7. Or maybe the central issue was whether evil can be defeated by force, military or supernatural. I have no idea how this story fits into the context of other DCU movies, but admired the narrative arc, loved Gal Gadot’s performance, and Chris Pine was at his best. Amazing that Gadot was a former Miss Israel, a combat trainer, a law student, a mother of two daughters– and she was five months pregnant during some of the filming. That blew me away.
  8. This song from the Pretenders' new album Alone reminds me of the "audacity of hope" era...
  9. Woops...sorry! Here is Catherine Coulson (the Log Lady) working as camera assistant on ST 2
  10. This series would have grabbed me more, without the supernatural/horror elements--but it’s interesting how many actors were also in Star Trek shows and films… Madchen Amick (Anya in “The Dauphin”)—Michael J. Anderson (Rumpelstiltskin)--Richard Beymer -- John Billingsley (Dr. Phlox) –Frank Collison --Cullen Douglas--Miguel Ferrer (commanded the Excelsior, ST3)–Patrick Fischler– Meg Foster (Jake Sisko’s “Muse”) - Hank Harris (Jack in “Carbon Creek”, ENT)-- Ashley Judd (Wesley Crusher’s first kiss)-- Robert Knepper (Wyatt, Troi’s fiance)—David Lander --Rob Mars -- Derek Mears --Wendy Robie –Brenda Strong --Carel Struycken (Lwaxana Troi’s valet, Mr. Homn) – John Savage (Capt. Ransom, VOY) – David Warner (Gorkon in ST3)--Ray Wise (Liko in “Who watches the watchers”) [Shouldn’t this thread be in the TV section?]
  11. Thought we'd be hearing more from this guy
  12. Saw this recently… [SPOILERS] As Peter noted, the dialogue is “arch”--and the witty banter gets a little heavy-handed. As Ken said, the voice-over poems are very on-the-nose… one of the most awkward moments is when Emily holds Austin and Susan’s baby and recites her “I’m Nobody” poem to him. There was too much of Vryling Buffam, who’s only mentioned in one biography footnote as a friend of Vinnie’s. Also, Mabel Todd and Emily never met face to face. Maybe I’m not recalling correctly, but – was there really no mention of Thomas Higginson, the editor Emily was friends with for decades? Nothing about George Gould, who may have been engaged to her--or her later romance with Judge Otis Lord, who proposed marriage? Nothing about the Master Letters? Nothing about the eye ailment that disrupted her life extensively. Too many long convulsion scenes…made her look like an epileptic. [The film could have showed how, in fact, Emily refused to let a doctor at her bedside…which made diagnosis almost impossible.] Still, as a literary period piece the film is a splendid tribute, and Cynthia Nixon did a superb job of making Emily rebellious and vulnerable, unflinchingly honest.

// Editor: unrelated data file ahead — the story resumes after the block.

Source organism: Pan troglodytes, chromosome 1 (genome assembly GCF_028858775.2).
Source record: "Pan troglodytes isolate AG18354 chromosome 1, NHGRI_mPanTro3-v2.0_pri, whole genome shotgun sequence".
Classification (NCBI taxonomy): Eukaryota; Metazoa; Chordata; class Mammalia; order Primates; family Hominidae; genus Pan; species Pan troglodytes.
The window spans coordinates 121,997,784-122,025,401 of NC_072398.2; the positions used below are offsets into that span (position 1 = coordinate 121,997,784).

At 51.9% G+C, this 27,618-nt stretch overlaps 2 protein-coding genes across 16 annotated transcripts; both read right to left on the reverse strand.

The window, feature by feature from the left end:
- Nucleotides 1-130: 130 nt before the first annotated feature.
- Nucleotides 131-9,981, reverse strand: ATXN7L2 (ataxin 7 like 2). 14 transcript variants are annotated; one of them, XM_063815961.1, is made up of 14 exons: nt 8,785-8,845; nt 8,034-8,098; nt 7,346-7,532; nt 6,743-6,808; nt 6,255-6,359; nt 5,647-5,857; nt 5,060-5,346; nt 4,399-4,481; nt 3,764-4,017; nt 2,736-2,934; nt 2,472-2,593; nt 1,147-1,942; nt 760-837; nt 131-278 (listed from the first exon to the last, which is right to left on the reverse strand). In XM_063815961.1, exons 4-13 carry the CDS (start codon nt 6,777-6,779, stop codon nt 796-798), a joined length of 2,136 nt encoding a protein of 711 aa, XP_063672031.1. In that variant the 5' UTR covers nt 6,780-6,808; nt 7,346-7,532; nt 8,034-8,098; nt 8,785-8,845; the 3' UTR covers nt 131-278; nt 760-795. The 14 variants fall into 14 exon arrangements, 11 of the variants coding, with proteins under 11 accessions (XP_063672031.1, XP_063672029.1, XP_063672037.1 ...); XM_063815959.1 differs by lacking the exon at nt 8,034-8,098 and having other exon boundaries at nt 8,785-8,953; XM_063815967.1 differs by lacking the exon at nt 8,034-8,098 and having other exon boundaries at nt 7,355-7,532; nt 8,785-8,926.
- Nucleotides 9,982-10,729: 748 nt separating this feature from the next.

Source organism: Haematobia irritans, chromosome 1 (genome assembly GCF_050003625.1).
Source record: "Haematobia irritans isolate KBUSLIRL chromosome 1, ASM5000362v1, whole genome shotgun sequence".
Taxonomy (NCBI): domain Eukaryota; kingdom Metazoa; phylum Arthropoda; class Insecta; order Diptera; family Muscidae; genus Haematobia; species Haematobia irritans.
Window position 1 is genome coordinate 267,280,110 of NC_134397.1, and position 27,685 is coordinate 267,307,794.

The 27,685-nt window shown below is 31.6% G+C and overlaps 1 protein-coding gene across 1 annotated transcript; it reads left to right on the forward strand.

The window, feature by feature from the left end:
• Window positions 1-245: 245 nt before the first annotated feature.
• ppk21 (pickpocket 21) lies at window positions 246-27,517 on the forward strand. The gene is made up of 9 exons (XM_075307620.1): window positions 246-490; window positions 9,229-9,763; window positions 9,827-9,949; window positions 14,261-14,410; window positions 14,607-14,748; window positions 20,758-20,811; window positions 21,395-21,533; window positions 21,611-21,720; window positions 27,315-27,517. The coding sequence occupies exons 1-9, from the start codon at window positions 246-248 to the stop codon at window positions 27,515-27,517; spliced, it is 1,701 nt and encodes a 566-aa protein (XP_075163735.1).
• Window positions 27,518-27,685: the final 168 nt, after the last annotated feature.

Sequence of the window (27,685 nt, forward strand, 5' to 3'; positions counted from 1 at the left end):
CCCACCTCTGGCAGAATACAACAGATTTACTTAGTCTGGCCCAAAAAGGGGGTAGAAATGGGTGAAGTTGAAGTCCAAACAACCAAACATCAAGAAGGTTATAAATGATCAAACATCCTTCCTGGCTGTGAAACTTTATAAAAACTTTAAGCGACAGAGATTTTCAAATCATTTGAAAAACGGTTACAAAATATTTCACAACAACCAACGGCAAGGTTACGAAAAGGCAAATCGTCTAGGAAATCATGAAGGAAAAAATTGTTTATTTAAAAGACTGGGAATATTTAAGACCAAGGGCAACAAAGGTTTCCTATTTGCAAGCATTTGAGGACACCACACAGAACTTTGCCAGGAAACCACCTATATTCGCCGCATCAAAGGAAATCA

13. Their Finest September 27, 1941 Catrin Cole begins work on her second screenplay for the Ministry of Information’s film unit in London
  14. The Lost City of Z February 6, 1911 Percy Fawcett addresses the Royal Geographical Society with his discovery.
  15. I remember being impressed with the book N. T. Wright wrote with Marcus Borg-- The Meaning of Jesus: Two Visions--especially Wright's chapter on resurrection. His voice was one of the few that kept me open–minded...not to certainty or insistence, but possibility. An excerpt - "Early Christianity did not consist of a new spirituality or ethic. It consisted of the announcement of things that had happened… The body of Jesus was neither resuscitated nor left to decay in the tomb, but was rather transformed into a new mode of physicality; shocking and startling to the disciples and to all subsequent readers.… The contrast is not between physical and nonphysical, but rather between a body animated by soul (which will die like the animals) and a body animated by spirit, God’s spirit, which will therefore possess a quality of life that transcends the present decaying existence…. The point of the resurrection, for Paul, is that entropy does not have the last word, for humans or the world as a whole. For Paul, what mattered was that the resurrection had happened – not as an isolated bizarre miracle, but as the messianic focal point and climax of the story of the creator and covenant God with Israel and the world. This was the hinge on which the door of history turned."
  16. This track is “Halfway there” with Gary Clark Jr. from her April 2017 album, Be Myself -- also includes collaborations with Stevie Nicks, Keith Richards, Willie Nelson, etc. As you might expect – “fallout from the presidential election is present in the lyrics”…but a great video --